GRAND RAPIDS, Mich.
The 911 call came from a restaurant.
A customer was yelling and throwing things, the caller said. Inexplicably, the man had set his hair on fire.
Sgt. John Wittkowski, who heads the Grand Rapids Police Department’s mental health crisis response team, headed to the scene.
By the time he arrived, the man had fled. Wittkowski caught up with him three blocks away and began teasing out the man’s story.
His name was Devon. He was 29 years old and from out of town. He mentioned issues with schizophrenia, substance abuse and “he had some complex trauma as well,” Wittkowski said. “He was clearly distraught.”
Traditionally, police would have had two options on what to do next: Take Devon to jail, based on the destructive outburst in the restaurant, or go to the nearest hospital emergency department to address the apparent mental breakdown.
Instead, Wittkowski took Devon to a county-run crisis access center in downtown Grand Rapids. There, Devon was able to see a clinician and get plugged into the system to help people with serious mental health issues.
It was a small victory in a major effort to fundamentally reform behavioral health services in metro Grand Rapids. It’s a model that Wichita and Sedgwick County might seek to learn from as they work to create a more coordinated approach to addressing mental health, substance abuse and homelessness. Such an approach requires collaboration across a swath of government agencies and nonprofits.
Grand Rapids appears to be creating a more seamless system even though it lacks a more centralized single location for social services that cities such as San Antonio have become widely regarded for. Officials in Wichita and Sedgwick County have been considering building a similar hub here.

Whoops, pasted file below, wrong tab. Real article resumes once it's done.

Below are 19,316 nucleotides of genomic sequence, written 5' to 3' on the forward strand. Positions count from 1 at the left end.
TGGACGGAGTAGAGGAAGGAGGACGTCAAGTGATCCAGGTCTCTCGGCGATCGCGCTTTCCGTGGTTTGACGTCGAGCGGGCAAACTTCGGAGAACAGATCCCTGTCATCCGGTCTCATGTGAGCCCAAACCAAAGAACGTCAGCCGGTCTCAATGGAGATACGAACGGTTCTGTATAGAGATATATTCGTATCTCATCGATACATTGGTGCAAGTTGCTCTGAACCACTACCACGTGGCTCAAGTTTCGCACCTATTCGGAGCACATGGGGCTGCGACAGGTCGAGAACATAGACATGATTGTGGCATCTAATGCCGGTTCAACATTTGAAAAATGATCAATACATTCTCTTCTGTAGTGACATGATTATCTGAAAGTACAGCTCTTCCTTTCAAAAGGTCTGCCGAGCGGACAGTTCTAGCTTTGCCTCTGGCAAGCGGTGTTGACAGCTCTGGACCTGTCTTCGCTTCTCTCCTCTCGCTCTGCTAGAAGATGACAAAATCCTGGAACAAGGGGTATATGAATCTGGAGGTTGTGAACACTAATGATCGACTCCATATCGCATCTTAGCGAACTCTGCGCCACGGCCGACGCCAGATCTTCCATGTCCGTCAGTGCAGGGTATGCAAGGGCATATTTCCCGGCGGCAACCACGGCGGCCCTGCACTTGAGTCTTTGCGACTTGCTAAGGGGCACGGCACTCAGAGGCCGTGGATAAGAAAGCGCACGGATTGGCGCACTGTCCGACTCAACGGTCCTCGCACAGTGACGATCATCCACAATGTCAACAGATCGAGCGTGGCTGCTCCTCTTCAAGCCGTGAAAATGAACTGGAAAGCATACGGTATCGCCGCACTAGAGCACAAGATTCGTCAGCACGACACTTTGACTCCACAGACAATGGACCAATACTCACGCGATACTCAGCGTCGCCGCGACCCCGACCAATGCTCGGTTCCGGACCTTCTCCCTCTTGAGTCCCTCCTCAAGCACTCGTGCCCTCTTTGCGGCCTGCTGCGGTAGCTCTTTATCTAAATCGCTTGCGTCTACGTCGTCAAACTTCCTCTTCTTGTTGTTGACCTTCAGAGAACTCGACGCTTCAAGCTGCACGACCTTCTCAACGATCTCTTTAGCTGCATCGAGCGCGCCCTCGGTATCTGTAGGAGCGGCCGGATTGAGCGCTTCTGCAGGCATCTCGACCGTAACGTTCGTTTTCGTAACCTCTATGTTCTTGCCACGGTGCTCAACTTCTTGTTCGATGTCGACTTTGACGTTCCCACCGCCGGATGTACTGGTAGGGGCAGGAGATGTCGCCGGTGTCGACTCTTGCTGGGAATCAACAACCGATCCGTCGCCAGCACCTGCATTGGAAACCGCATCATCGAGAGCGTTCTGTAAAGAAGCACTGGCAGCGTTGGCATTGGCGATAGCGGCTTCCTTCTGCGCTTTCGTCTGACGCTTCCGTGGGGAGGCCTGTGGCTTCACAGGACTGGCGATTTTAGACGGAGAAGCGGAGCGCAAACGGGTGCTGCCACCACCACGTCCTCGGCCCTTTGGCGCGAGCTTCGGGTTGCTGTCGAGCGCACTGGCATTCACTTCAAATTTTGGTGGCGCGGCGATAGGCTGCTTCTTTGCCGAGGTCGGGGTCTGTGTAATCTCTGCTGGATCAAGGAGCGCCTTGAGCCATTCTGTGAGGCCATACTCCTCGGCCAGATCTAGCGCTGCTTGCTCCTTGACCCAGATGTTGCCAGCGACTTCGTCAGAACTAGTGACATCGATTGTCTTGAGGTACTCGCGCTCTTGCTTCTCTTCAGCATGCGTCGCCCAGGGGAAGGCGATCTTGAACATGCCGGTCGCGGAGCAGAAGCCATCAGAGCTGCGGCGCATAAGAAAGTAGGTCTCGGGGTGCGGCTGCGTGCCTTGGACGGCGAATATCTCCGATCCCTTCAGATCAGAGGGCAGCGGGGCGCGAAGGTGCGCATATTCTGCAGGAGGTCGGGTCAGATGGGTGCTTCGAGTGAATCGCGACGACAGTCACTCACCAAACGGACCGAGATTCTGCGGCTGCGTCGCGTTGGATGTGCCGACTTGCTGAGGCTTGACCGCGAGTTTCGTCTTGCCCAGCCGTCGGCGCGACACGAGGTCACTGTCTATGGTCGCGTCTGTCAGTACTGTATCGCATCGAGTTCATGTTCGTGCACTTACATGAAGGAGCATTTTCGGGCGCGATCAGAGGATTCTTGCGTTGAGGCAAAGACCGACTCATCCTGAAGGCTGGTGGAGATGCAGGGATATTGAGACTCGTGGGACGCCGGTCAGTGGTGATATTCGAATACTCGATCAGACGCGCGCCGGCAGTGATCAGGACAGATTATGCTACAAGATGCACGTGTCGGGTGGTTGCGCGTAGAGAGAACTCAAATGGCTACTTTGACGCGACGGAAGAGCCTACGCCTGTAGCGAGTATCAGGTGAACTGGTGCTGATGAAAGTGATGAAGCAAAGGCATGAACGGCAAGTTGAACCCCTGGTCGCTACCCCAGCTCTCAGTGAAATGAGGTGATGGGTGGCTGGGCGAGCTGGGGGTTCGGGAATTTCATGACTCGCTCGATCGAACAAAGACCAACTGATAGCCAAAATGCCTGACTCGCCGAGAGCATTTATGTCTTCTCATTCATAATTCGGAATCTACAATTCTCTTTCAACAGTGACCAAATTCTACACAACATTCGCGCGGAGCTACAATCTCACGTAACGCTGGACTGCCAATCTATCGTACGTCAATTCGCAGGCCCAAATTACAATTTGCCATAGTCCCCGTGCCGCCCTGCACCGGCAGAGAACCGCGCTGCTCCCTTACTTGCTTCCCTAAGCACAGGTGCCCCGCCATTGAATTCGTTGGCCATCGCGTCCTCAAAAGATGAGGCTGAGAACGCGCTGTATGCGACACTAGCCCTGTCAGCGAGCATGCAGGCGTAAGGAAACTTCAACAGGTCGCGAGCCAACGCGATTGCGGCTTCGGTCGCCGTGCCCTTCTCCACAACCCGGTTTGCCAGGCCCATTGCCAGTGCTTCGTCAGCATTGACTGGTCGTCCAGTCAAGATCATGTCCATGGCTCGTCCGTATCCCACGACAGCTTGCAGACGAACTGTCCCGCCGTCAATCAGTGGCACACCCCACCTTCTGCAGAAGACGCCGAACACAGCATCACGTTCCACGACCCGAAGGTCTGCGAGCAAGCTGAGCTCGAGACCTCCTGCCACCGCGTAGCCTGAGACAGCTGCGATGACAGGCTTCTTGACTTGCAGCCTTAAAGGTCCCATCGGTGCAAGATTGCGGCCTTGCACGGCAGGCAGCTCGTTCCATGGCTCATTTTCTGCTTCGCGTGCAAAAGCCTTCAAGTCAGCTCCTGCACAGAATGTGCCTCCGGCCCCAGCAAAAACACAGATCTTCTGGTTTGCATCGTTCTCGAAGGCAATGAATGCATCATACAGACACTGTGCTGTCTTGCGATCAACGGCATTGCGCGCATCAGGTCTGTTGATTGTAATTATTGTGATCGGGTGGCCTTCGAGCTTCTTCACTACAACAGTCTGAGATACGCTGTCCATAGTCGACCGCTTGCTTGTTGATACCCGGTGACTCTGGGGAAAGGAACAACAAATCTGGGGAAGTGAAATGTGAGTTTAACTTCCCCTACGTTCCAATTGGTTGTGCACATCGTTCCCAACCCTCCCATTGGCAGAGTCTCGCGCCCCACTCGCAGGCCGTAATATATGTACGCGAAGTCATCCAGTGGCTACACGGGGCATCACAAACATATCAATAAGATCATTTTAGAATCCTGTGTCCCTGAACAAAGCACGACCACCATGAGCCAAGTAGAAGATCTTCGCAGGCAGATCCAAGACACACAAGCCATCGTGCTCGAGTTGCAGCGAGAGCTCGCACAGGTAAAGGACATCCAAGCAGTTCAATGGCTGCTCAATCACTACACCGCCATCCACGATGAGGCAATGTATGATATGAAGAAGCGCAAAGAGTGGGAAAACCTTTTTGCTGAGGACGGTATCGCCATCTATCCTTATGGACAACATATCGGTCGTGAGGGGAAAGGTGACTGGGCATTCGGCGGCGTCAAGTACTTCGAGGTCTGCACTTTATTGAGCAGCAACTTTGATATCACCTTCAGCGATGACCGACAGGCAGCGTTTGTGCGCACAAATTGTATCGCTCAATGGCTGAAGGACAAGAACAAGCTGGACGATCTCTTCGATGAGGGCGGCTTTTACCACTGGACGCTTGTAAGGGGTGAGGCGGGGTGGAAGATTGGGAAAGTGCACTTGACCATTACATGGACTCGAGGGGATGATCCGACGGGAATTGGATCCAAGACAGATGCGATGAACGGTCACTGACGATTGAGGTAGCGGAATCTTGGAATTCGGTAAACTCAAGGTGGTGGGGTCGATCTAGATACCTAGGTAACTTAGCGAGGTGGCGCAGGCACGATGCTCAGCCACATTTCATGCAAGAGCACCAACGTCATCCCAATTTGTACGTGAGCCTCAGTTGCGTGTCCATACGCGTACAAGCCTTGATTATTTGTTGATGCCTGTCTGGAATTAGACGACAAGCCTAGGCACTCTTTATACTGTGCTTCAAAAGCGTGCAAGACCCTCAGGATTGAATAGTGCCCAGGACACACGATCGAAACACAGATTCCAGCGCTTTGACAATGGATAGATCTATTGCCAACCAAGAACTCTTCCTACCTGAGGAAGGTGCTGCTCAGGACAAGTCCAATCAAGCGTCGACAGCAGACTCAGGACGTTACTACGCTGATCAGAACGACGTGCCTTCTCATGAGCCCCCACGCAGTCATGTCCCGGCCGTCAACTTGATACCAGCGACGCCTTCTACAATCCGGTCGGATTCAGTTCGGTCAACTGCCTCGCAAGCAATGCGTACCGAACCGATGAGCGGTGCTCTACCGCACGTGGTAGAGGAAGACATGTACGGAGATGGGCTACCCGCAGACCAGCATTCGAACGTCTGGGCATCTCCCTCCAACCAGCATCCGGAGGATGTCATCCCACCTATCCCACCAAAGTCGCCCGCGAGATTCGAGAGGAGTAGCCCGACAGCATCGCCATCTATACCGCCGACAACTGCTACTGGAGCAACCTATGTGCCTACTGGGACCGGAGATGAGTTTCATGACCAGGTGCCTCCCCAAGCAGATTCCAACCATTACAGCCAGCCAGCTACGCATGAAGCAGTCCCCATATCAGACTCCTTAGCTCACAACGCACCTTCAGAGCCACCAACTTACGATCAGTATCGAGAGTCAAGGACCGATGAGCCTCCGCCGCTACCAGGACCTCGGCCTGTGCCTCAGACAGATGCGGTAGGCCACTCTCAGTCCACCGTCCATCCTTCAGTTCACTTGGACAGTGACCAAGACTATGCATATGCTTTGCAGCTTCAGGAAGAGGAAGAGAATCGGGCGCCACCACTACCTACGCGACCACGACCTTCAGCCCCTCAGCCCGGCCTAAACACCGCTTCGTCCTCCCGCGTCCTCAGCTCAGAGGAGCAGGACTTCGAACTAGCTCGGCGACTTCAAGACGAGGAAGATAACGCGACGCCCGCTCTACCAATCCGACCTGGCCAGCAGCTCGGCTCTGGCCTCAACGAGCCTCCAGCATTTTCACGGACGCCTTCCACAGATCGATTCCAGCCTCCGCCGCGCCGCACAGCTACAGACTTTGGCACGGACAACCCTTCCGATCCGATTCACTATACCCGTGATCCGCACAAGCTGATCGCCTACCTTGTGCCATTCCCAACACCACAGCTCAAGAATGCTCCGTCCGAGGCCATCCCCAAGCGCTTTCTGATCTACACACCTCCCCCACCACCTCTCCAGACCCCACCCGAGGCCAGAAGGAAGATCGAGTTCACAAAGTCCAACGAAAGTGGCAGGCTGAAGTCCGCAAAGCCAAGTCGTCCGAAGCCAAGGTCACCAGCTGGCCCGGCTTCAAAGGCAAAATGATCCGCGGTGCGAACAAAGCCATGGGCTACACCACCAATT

For the past five years, leaders in metro Grand Rapids have been brainstorming about how to improve services for individuals experiencing a mental-health crisis. Those talks – involving local hospitals, nonprofits that provide behavioral health services, law enforcement, city and county officials and even insurers – have led to new initiatives and expansions of existing programs.
Grand Rapids now has a new psychiatric urgent care center. A mobile crisis team can go to an individual’s home. Social workers are paired with police to help respond to 911 calls. A 24/7 behavioral health crisis center, which will serve as an alternative emergency department for psychiatric patients, is expected to open in November 2023.
The talks also have led to a broader mission: Creating a more seamless, robust system for people with behavioral health issues.
The efforts are a work in progress. But it’s made enough impact that other communities are looking at Grand Rapids as a potential model.
Participants define the Grand Rapids model as a collaboration of public and private entities to create a “continuum of care” in behavioral health services. And for the homeless population in particular, those services take a holistic approach, addressing basic needs such as shelter, food and employment.
It’s all about identifying gaps in the system and figuring out how best to fill them.
“Right now, people are truly less worried about who gets credit and who gets to run things, and more about who’s got the resources to get it done, and get it done quicker, and saying, OK, everybody get behind that. That’s the model,” said Bob Nykamp, chief operating officer of Pine Rent Christian Mental Health Services, based in suburban Grand Rapids.
At present, Grand Rapids has two teams of social workers and police responding to 911 calls, providing coverage six days a week. They triage calls as they come in, assigning top priorities to the most serious situations, such as suicide attempts. During their first seven months, the teams responded to 837 calls, reporting 192 emergency department diversions, 281 EMS diversions and 65 jail diversions.
Three teams of social workers and police and fire personnel, working six days a week, also split their time answering calls related to homelessness and engaging in outreach. For 2021 and 2022, the teams reported a total of 2,443 engagements, with 130 jail diversions, 78 emergency room diversions, 84 mental health referrals and 62 substance abuse calls.
Wichita already has some of the same programs as Grand Rapids, such as pairing police with mental-health clinicians to respond to 911 calls or reach out to homeless individuals in need of behavioral health services
The ICT-1 unit that responds to mental health emergencies operated four days a week in 2022, with more than 500 field responses. But expanded services are being rolled out following investigations into the death of teenager Cedric Lofton, who was fatally restrained by county corrections staff in 2021.